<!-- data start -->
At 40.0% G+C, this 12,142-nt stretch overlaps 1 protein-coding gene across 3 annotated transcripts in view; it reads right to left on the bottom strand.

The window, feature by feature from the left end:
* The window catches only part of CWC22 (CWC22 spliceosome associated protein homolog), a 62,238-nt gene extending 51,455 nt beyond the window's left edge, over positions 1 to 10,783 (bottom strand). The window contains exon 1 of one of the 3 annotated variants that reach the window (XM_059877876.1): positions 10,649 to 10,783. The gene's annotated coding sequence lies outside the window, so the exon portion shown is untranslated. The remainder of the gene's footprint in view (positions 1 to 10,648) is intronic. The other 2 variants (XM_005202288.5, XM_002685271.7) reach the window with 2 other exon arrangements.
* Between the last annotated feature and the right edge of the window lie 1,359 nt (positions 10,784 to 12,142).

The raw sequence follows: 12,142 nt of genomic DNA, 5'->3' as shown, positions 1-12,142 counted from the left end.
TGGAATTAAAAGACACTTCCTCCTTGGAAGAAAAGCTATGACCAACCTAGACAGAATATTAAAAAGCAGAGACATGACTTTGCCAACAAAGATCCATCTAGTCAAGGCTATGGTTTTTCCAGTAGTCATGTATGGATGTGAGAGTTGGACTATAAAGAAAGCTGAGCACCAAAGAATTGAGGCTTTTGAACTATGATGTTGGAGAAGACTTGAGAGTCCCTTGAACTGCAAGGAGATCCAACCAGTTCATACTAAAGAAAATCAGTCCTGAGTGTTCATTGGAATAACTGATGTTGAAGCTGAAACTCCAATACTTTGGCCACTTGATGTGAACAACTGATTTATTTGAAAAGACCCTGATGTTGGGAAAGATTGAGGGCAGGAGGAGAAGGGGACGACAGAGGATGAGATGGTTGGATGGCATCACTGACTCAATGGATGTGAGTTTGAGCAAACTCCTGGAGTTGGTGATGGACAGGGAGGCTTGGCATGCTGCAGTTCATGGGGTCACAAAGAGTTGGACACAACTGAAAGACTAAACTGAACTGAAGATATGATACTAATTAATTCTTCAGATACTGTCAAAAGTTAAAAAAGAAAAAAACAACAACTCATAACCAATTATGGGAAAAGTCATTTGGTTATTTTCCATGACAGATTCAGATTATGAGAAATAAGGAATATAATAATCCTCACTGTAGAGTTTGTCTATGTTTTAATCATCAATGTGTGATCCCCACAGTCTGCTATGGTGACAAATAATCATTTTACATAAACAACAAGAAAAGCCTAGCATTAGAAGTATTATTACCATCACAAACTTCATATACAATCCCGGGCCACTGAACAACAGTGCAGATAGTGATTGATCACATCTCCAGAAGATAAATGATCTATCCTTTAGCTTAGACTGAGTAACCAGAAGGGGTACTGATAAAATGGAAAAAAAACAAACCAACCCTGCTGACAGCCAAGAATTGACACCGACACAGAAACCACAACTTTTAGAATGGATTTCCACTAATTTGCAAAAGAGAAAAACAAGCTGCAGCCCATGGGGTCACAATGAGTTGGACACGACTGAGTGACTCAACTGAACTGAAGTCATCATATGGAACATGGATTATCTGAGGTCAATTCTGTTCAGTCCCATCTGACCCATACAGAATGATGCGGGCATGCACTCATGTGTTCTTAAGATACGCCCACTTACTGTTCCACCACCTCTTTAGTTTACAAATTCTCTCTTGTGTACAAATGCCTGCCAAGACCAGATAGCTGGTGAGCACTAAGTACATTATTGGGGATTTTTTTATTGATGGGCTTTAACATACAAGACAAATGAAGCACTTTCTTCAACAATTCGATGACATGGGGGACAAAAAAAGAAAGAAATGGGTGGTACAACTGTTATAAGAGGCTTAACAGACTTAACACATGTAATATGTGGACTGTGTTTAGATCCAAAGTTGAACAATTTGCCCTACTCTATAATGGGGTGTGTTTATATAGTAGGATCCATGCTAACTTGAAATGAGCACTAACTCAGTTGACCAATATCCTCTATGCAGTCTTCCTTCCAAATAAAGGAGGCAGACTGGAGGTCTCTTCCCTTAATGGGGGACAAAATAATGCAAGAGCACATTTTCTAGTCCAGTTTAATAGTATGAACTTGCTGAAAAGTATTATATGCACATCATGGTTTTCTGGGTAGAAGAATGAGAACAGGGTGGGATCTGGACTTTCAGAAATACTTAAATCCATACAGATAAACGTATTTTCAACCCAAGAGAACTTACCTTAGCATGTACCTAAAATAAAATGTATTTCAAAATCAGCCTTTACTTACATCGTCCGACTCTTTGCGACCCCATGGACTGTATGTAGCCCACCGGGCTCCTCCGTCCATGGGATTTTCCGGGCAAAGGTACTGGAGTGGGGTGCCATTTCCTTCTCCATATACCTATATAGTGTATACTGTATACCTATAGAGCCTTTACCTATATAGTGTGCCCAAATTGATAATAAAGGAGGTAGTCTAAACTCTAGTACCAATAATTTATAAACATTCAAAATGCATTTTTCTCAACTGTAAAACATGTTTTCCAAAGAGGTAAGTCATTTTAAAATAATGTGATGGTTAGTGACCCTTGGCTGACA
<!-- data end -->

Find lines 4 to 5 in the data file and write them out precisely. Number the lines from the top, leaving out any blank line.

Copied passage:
* Between the last annotated feature and the right edge of the window lie 1,359 nt (positions 10,784 to 12,142).

The raw sequence follows: 12,142 nt of genomic DNA, 5'->3' as shown, positions 1-12,142 counted from the left end.